Vieux Carre cocktail
Making cocktails in Paris is fun. I love French and French-inspired drinks and spirits and featured many of them in my book, Drinking French. Recently, I wanted to make a Vieux Carré which is supposed to have Peychaud’s bitters in it. I had rye whiskey in spades, as well as the other ingredients, but the classic bitters eluded me in Paris.
But I went to four liquor stores that specialize in cocktail liquors and spirits in Paris and three didn’t have it. And the fourth was inexplicably closed for some sort of fermeture exceptionnelle. There was no sign, no nothing, so I don’t know. I peered through the darkened windows to see if they had the bitters on any of the shelves but couldn’t get a glimpse of the bitters selection, so went home empty-handed.
I will confess that at one of the shops there was a bottle of cardamom bitters, which is likely a flavor that would have worked well, but it was €29, or – gulp – $38 (at the exchange rate at the time), and as much as I love cardamom, I passed.
Then I remember yet another store, one that specializes in whisky, and only whisky. I mapped out the route. It was on the other side of the city so I spent half a day getting over there, only to find the whole place boarded up. Closed forever. Fermeture définitive. By that point, I had no choice but to accept defeat. The odds were against me.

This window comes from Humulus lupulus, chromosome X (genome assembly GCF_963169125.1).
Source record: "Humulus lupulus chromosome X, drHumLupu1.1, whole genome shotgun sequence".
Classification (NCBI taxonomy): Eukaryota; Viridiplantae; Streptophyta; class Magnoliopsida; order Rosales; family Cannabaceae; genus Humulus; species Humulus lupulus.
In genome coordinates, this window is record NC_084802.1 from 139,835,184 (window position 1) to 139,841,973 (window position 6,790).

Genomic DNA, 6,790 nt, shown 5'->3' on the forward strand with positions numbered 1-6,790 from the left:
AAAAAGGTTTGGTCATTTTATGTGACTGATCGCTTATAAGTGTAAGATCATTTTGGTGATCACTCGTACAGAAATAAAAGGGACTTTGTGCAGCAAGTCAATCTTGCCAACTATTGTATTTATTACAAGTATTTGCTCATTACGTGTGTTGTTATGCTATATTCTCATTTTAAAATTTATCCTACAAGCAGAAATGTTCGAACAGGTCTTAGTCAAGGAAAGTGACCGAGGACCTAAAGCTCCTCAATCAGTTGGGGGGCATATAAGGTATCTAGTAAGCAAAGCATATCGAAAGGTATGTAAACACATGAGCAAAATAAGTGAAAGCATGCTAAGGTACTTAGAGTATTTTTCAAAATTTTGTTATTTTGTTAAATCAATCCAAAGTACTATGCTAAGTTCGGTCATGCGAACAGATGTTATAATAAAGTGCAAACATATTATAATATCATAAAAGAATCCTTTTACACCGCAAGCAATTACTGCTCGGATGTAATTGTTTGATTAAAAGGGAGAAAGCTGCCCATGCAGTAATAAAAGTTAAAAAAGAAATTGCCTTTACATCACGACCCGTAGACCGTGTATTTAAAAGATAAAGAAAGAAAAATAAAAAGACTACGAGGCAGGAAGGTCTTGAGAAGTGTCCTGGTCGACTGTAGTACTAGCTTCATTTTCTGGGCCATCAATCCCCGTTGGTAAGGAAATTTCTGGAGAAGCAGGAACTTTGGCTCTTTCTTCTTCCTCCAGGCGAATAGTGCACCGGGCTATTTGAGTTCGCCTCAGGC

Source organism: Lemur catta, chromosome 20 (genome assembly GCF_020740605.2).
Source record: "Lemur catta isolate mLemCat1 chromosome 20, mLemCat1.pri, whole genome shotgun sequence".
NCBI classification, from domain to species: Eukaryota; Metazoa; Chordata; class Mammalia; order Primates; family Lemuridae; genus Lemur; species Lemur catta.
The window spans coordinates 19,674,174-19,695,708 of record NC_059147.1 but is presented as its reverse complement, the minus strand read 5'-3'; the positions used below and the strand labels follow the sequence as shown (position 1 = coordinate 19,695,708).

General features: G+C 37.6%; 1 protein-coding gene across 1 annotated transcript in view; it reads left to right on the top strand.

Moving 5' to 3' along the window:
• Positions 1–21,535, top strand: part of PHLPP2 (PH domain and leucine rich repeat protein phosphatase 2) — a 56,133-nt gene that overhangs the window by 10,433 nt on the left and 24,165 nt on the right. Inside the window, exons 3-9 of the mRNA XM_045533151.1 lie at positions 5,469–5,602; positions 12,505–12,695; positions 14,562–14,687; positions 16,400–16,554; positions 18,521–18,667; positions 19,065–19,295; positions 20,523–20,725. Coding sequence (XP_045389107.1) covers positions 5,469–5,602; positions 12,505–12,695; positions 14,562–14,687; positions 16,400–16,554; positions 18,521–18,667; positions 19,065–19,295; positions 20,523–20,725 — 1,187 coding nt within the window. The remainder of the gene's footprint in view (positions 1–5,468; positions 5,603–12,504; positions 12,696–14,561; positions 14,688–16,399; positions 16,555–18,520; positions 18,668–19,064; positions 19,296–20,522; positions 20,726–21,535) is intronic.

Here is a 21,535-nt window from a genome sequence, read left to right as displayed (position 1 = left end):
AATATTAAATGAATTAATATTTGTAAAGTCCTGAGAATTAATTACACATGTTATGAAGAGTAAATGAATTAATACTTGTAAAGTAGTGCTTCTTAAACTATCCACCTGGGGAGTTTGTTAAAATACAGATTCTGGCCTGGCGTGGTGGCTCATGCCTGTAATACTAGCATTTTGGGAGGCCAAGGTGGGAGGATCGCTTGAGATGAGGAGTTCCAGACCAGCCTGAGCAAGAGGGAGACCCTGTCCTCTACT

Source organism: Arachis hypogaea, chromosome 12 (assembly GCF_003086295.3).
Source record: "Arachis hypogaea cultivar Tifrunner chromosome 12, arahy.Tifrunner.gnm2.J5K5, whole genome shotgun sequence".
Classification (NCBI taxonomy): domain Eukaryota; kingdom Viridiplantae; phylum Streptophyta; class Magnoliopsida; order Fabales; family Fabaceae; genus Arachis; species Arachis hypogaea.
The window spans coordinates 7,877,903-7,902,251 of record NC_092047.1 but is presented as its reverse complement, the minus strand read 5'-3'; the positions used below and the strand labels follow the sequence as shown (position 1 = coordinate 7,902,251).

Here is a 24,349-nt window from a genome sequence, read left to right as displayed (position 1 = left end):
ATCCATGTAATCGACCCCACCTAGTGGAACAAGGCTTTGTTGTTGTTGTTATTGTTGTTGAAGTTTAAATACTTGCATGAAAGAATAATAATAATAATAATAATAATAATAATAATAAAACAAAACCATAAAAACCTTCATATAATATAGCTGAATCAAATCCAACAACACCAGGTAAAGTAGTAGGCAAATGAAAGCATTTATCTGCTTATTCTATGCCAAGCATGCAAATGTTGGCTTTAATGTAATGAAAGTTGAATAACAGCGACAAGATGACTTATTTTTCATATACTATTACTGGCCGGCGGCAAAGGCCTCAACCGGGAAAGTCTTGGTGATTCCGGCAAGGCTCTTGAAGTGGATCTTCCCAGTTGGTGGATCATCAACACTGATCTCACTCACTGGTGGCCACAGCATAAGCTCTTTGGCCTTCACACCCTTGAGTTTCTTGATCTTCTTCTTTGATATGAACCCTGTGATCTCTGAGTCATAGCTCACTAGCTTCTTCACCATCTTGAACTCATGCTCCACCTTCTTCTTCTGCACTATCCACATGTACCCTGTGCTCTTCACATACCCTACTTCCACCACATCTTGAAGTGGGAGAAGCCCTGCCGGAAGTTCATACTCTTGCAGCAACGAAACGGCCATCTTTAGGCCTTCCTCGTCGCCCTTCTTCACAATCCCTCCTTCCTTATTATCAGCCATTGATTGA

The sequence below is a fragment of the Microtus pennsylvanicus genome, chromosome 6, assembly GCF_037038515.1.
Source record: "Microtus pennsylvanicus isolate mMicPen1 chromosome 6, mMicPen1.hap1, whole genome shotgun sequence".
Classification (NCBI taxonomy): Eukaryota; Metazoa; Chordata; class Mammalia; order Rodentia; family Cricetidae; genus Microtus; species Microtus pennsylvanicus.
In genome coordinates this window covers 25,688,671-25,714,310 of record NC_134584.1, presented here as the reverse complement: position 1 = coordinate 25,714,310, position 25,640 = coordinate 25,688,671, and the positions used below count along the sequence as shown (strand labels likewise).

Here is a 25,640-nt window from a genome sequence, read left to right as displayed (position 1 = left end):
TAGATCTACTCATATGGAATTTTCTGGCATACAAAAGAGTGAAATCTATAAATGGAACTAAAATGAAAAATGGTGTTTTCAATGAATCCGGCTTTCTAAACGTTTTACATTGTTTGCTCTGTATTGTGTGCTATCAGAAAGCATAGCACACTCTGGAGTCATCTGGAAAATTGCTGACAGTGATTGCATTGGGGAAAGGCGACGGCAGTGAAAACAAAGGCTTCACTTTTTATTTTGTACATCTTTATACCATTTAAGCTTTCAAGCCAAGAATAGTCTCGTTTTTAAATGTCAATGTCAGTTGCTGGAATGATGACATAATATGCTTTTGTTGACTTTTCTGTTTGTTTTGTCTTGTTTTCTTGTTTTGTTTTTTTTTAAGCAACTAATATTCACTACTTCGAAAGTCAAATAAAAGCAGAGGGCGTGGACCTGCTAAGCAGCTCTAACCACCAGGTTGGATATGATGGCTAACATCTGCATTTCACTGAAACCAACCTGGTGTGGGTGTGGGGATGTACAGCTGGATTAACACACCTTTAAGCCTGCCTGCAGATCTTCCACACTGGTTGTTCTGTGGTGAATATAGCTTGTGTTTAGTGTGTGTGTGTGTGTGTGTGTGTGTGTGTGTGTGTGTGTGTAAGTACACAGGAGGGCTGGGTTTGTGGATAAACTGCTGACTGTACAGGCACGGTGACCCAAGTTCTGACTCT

The Vieux Carré may have a French name, but was invented in New Orleans, not in France. (Hence the hard-to-obtain bitters I suppose.) But because I can’t leave well enough alone, or am a masochist for punishment, I wanted to also barrel-aging the cocktail and set about trying to track down a small oak barrel in Paris.
I’m not going to tell you how that turned out, but that was another expedition that took me to the far ends of France, and the internet. (Update: I eventually found one and used it to age Negronis.) Fortunately, my friend Forest lent me her aging bottle (above), which worked well, although the little fella is tiny – it seems a shame to age a cocktail, only to end up with just a few drinks. But good rewards come to those who wait – right?
But you don’t need to age this cocktail; you can drink it right away. The Vieux Carré packs a bit of a punch. This potent blend of rye whiskey, cognac, and sweet (red) vermouth result gets a rosy hue from Peychaud’s bitters, which I eventually substituted with slightly spicy Creole bitters from The Bitter Truth. Aromatic bitters, such as Angostura, are easier to find, available in many supermarkets, and round out the other flavors nicely. After all that running around, I could have used a good drink. Thankfully, I found one.
Whiskey versus Whisky (Eric Asimov, The New York Times)